Artists in Crime, by Ngaio Marsh

>> Tuesday, February 01, 2005

Ohh, I just adore cozy, Golden Age mysteries! Ngaio Marsh is a newish author for me, and I've very much enjoyed what I've read by her in the past. The latest was Artists in Crime.

It was a bizarre pose for beautiful model Sonia Gluck-and her last. For in the draperies of her couch lay a fatal dagger, and behind her murder lies all the intrigue and acid-etched temperament of an artist's colony. Called in to investigate, Scotland Yard's Inspector Roderick Alleyn finds his own passions unexpectedly stirred by the feisty painter Agatha Troy-brilliant artist and suspected murderess.
I'd been particularly wanting to read this title, since it's the one in which Marsh's detective, Roderick Alleyn, falls in love with the woman who'll be his wife, artist Agatha Troy. While the romance was just "nice", I did like the mystery quite a bit. I'd grade this a B.

The best part about this book was actually taking a look at a setting and way of life which just aren't used for settings nowadays, the period between the two World Wars. Artists in Crime was written in 1938 and set in an artists' colony, a group of painters and sculptors gathered to take classes from the famous Agatha Troy. I found this really fascinating, the attitudes, the morality, even the ways of speaking.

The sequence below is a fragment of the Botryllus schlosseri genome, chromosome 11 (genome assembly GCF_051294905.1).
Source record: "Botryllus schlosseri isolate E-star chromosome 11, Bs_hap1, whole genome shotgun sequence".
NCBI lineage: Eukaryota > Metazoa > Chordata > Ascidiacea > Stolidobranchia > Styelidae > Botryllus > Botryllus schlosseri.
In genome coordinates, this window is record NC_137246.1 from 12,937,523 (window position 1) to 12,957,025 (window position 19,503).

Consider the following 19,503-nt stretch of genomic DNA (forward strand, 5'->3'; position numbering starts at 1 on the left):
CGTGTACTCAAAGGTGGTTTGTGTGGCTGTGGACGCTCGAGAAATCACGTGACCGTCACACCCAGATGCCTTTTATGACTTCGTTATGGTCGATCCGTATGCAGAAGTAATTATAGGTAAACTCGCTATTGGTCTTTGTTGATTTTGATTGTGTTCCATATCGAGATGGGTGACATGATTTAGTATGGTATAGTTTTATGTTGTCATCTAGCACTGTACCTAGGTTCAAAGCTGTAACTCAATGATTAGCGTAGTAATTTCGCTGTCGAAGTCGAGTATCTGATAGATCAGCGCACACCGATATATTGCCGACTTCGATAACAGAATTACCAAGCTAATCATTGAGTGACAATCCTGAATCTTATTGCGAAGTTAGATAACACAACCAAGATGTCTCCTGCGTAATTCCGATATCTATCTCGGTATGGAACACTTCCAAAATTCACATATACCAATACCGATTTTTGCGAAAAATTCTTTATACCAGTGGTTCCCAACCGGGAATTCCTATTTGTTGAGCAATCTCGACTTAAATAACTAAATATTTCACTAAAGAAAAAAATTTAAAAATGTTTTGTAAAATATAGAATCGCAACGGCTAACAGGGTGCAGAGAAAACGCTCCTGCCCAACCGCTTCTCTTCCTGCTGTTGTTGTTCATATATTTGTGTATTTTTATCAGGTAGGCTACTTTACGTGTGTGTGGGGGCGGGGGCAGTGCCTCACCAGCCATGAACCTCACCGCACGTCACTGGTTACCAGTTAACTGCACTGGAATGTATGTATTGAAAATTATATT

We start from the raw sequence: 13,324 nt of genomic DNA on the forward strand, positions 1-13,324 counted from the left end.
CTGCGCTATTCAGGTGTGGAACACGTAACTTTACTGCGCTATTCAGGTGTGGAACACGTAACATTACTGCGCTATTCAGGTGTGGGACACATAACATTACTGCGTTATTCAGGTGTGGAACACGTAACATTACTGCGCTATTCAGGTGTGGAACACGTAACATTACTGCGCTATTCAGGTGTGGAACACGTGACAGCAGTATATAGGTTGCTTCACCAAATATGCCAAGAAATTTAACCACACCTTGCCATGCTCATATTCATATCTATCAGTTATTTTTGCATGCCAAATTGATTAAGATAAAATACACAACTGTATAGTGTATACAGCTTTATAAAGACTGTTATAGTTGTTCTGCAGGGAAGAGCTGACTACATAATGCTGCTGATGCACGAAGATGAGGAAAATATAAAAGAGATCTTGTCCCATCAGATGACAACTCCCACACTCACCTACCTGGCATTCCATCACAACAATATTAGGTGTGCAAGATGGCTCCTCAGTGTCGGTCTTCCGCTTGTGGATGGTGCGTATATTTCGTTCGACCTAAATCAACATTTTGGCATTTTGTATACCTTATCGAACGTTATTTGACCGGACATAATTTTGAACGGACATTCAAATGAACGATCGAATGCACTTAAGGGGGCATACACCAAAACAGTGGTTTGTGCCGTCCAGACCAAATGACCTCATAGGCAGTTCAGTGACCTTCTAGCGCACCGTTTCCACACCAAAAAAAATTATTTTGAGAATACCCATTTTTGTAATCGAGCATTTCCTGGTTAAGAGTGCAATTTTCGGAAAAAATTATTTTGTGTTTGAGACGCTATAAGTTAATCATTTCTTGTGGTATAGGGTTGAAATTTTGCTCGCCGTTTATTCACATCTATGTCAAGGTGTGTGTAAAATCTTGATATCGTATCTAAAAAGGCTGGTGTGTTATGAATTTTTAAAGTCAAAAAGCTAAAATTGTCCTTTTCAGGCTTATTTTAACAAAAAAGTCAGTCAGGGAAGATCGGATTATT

The book's focus is a neat mystery, well-constructed and interesting. Marsh played perfectly fair with the clues, and I finally saw what had happened right when the detective did, which is the best possible outcome, because it affords the reader the satisfaction of solving the mystery without making the supposedly brilliant detective look like a fool for not deducing the truth before.

The romance, as I said, was just nice. Alleyn, who had seemed to me a bit dull in Overture to Death was much more interesting here, but there just wasn't enough Alleyn-Troy interaction to make this part of the book really work.

Still, it was a good, satisfying read.


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